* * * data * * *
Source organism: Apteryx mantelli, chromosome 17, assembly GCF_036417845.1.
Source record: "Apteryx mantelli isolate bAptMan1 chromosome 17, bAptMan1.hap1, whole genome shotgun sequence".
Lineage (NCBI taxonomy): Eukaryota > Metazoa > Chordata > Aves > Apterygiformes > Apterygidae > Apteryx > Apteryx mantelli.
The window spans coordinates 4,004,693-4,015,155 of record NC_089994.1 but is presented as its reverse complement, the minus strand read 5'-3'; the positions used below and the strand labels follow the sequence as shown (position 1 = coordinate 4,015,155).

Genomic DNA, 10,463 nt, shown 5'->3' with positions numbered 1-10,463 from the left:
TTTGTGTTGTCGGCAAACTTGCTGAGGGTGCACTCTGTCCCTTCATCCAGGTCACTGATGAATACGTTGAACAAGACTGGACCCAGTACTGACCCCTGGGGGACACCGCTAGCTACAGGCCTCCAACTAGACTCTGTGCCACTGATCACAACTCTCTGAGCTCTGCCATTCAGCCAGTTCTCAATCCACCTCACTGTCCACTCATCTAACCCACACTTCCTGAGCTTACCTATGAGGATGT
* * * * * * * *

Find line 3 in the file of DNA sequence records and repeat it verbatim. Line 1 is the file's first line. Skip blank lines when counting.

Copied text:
Lineage (NCBI taxonomy): Eukaryota > Metazoa > Chordata > Aves > Apterygiformes > Apterygidae > Apteryx > Apteryx mantelli.